What is the name for #FeCl_3# using IUPAC nomenclature rules?

1 Answer
Jun 22, 2016

Answer:

Iron (III) Chloride

Explanation:

We're dealing with an ionic compound, so what you want to do is name the cation (metal) first. The name of the metal is always taken straight from the periodic table. Fe is the atomic symbol for the element iron. Thus that is what comes first.

The charge of the metal (which is 3 in our case) is written in Roman numerals and is placed in parentheses to indicate that the element is a transition metal. Transition metals can assume more than one charge, so it's just easier to be more specific when stating the charge of a transition metal.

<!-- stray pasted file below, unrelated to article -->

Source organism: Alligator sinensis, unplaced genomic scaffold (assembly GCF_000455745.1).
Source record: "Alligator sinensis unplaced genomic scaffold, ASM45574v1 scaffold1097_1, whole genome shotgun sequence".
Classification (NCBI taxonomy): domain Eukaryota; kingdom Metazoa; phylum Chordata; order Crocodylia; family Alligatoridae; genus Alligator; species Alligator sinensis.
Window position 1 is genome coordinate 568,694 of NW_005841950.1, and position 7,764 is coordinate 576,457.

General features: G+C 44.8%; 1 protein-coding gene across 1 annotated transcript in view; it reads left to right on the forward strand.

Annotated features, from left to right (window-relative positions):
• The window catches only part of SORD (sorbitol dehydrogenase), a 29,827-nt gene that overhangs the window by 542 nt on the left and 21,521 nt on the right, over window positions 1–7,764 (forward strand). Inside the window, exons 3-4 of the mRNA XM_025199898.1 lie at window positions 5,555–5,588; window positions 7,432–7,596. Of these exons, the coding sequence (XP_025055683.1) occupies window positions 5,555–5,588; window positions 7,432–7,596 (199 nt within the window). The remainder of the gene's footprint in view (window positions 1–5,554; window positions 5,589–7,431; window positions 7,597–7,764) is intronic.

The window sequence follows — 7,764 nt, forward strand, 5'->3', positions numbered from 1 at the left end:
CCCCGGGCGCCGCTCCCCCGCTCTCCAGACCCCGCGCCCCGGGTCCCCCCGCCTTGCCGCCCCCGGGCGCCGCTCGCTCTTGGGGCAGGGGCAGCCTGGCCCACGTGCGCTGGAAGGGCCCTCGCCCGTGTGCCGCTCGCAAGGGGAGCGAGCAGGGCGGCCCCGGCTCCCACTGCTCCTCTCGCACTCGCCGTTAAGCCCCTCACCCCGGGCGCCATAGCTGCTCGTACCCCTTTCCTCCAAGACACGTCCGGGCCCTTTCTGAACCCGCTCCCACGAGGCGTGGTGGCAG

For example, iron can have a 2+ charge or a 3+ charge.

Now the anion (nonmetal) is chlorine, but you have to take the root word and change the ending to -ide. Therefore, chlorine becomes chloride.

In summary, when naming ionic compounds, the procedure goes like this:

name of first element (roman numeral of charge in parentheses if dealing with a transition metal) + root name of second element that has the suffix -ide